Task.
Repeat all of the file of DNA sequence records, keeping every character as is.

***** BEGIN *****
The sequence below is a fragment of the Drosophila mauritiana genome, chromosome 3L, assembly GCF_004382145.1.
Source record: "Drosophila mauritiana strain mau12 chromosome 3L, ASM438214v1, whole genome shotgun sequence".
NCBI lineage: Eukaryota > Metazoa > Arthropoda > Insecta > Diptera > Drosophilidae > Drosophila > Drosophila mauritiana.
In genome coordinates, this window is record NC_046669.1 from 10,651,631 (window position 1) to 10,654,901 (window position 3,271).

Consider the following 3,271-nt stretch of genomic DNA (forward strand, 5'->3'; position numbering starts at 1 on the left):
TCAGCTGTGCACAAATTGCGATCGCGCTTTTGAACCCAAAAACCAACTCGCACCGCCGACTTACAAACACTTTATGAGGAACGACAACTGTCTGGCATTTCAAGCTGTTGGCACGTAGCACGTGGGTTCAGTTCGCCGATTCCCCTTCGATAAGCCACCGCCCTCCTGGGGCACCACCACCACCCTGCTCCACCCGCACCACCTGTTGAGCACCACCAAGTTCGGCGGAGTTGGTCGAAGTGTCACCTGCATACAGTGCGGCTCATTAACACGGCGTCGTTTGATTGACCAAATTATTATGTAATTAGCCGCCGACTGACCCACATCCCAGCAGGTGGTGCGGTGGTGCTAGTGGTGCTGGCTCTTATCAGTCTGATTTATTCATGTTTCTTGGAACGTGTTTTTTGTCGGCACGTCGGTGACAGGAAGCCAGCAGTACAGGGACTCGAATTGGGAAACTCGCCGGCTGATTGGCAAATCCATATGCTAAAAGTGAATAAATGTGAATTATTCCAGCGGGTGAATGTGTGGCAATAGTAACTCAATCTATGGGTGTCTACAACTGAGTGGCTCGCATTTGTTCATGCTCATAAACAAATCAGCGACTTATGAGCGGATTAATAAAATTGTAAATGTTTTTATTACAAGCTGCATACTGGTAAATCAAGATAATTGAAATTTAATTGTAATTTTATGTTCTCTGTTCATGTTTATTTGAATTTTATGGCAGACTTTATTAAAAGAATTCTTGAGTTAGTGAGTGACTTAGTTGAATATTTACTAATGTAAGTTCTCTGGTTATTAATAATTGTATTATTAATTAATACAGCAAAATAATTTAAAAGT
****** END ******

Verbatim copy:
The sequence below is a fragment of the Drosophila mauritiana genome, chromosome 3L, assembly GCF_004382145.1.
Source record: "Drosophila mauritiana strain mau12 chromosome 3L, ASM438214v1, whole genome shotgun sequence".
NCBI lineage: Eukaryota > Metazoa > Arthropoda > Insecta > Diptera > Drosophilidae > Drosophila > Drosophila mauritiana.
In genome coordinates, this window is record NC_046669.1 from 10,651,631 (window position 1) to 10,654,901 (window position 3,271).

Consider the following 3,271-nt stretch of genomic DNA (forward strand, 5'->3'; position numbering starts at 1 on the left):
TCAGCTGTGCACAAATTGCGATCGCGCTTTTGAACCCAAAAACCAACTCGCACCGCCGACTTACAAACACTTTATGAGGAACGACAACTGTCTGGCATTTCAAGCTGTTGGCACGTAGCACGTGGGTTCAGTTCGCCGATTCCCCTTCGATAAGCCACCGCCCTCCTGGGGCACCACCACCACCCTGCTCCACCCGCACCACCTGTTGAGCACCACCAAGTTCGGCGGAGTTGGTCGAAGTGTCACCTGCATACAGTGCGGCTCATTAACACGGCGTCGTTTGATTGACCAAATTATTATGTAATTAGCCGCCGACTGACCCACATCCCAGCAGGTGGTGCGGTGGTGCTAGTGGTGCTGGCTCTTATCAGTCTGATTTATTCATGTTTCTTGGAACGTGTTTTTTGTCGGCACGTCGGTGACAGGAAGCCAGCAGTACAGGGACTCGAATTGGGAAACTCGCCGGCTGATTGGCAAATCCATATGCTAAAAGTGAATAAATGTGAATTATTCCAGCGGGTGAATGTGTGGCAATAGTAACTCAATCTATGGGTGTCTACAACTGAGTGGCTCGCATTTGTTCATGCTCATAAACAAATCAGCGACTTATGAGCGGATTAATAAAATTGTAAATGTTTTTATTACAAGCTGCATACTGGTAAATCAAGATAATTGAAATTTAATTGTAATTTTATGTTCTCTGTTCATGTTTATTTGAATTTTATGGCAGACTTTATTAAAAGAATTCTTGAGTTAGTGAGTGACTTAGTTGAATATTTACTAATGTAAGTTCTCTGGTTATTAATAATTGTATTATTAATTAATACAGCAAAATAATTTAAAAGT